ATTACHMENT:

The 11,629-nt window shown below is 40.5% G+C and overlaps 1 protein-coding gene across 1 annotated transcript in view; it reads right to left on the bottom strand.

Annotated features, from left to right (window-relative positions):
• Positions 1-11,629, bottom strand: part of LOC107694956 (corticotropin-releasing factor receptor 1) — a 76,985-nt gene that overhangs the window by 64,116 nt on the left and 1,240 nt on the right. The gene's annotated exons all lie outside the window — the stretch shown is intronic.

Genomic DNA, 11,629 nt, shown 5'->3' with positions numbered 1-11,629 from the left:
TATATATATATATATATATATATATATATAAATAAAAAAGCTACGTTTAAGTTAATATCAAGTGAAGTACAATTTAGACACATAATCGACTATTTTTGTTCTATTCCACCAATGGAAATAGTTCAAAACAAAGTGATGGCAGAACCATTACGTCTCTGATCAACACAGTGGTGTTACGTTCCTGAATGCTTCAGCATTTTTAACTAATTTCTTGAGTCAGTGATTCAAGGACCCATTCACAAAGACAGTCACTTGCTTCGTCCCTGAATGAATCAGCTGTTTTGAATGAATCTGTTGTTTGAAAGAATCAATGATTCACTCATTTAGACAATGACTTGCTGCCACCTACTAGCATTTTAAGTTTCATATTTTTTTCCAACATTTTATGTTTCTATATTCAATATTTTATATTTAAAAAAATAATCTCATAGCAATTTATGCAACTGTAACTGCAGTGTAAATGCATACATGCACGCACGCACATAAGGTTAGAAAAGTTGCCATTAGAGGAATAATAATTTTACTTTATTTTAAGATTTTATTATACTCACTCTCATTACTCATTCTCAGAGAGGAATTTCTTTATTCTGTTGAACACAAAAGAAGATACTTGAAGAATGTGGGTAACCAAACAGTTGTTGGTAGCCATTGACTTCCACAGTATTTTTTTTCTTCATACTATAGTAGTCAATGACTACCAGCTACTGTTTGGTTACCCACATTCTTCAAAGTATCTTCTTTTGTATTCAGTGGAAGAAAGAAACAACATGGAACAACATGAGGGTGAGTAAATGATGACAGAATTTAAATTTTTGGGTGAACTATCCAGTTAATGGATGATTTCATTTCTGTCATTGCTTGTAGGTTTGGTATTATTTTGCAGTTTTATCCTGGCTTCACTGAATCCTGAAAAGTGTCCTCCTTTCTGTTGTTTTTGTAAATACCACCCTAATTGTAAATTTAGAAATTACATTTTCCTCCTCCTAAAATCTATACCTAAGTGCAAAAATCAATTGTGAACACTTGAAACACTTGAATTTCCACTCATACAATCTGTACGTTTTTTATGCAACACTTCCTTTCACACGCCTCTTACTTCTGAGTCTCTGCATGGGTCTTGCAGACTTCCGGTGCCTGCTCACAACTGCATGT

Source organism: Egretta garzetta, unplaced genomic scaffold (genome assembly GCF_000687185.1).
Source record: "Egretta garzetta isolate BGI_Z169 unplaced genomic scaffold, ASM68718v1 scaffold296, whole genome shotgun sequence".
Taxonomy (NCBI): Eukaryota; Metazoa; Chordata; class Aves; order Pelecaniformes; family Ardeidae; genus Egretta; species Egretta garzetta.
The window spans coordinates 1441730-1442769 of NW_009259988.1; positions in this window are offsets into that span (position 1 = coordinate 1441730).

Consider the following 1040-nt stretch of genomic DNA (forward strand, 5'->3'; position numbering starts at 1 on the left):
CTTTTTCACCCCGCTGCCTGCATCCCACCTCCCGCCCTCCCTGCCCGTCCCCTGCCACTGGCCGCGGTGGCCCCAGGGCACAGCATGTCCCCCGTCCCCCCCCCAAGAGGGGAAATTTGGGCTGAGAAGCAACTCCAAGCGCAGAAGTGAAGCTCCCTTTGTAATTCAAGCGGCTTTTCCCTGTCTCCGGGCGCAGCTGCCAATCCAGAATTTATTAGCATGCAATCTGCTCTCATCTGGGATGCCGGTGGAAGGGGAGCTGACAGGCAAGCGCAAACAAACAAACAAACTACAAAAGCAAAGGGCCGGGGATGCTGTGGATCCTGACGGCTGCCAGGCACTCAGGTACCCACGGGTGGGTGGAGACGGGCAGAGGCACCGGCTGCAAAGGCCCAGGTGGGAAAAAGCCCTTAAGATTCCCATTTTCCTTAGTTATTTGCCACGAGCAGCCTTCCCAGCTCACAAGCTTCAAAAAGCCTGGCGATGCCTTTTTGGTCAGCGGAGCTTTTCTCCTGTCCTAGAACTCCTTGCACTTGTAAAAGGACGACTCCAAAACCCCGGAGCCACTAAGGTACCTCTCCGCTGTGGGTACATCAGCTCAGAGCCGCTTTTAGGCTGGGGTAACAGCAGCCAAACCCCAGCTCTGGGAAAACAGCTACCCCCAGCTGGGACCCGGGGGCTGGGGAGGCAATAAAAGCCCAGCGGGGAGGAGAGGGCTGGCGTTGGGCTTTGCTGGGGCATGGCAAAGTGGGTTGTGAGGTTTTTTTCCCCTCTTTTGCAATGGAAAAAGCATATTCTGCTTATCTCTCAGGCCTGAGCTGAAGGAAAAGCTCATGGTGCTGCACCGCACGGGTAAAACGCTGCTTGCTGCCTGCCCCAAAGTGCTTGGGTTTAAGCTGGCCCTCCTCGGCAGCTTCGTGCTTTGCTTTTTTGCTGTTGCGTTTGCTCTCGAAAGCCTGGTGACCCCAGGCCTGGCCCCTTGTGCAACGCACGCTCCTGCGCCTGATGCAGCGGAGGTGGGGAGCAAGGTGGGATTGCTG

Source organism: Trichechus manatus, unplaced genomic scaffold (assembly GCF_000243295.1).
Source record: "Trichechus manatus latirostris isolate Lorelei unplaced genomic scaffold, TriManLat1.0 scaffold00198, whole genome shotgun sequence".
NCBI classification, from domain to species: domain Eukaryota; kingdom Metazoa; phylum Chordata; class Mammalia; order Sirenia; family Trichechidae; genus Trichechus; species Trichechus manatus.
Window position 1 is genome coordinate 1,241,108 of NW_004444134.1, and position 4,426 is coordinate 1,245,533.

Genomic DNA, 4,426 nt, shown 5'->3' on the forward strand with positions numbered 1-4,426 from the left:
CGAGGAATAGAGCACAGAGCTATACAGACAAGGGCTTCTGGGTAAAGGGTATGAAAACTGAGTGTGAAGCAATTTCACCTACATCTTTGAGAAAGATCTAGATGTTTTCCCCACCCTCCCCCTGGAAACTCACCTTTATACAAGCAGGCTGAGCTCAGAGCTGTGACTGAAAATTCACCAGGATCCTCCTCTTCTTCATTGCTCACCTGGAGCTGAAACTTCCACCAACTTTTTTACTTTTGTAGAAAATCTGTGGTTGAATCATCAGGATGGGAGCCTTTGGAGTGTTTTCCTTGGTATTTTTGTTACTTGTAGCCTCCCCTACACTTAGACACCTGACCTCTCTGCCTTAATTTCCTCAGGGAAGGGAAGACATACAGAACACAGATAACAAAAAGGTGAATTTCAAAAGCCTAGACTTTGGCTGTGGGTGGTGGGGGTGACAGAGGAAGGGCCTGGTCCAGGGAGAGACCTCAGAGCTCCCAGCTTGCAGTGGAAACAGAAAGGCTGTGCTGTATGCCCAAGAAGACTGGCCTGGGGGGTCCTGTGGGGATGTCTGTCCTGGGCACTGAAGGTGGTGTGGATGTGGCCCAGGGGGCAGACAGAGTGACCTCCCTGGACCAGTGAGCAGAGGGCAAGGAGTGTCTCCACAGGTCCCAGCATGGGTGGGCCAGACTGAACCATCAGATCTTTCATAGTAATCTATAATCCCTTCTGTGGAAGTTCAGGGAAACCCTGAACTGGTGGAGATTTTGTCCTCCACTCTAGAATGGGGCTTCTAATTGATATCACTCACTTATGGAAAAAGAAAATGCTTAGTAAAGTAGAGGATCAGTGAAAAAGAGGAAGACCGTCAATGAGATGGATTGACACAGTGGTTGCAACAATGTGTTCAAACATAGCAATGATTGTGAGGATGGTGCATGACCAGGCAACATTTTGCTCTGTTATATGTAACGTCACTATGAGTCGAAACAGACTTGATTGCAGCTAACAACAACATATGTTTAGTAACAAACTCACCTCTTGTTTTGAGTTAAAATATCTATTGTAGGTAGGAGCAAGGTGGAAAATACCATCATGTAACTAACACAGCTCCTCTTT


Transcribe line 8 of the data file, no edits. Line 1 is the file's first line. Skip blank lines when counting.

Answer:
Taxonomy (NCBI): Eukaryota; Metazoa; Chordata; class Aves; order Pelecaniformes; family Ardeidae; genus Egretta; species Egretta garzetta.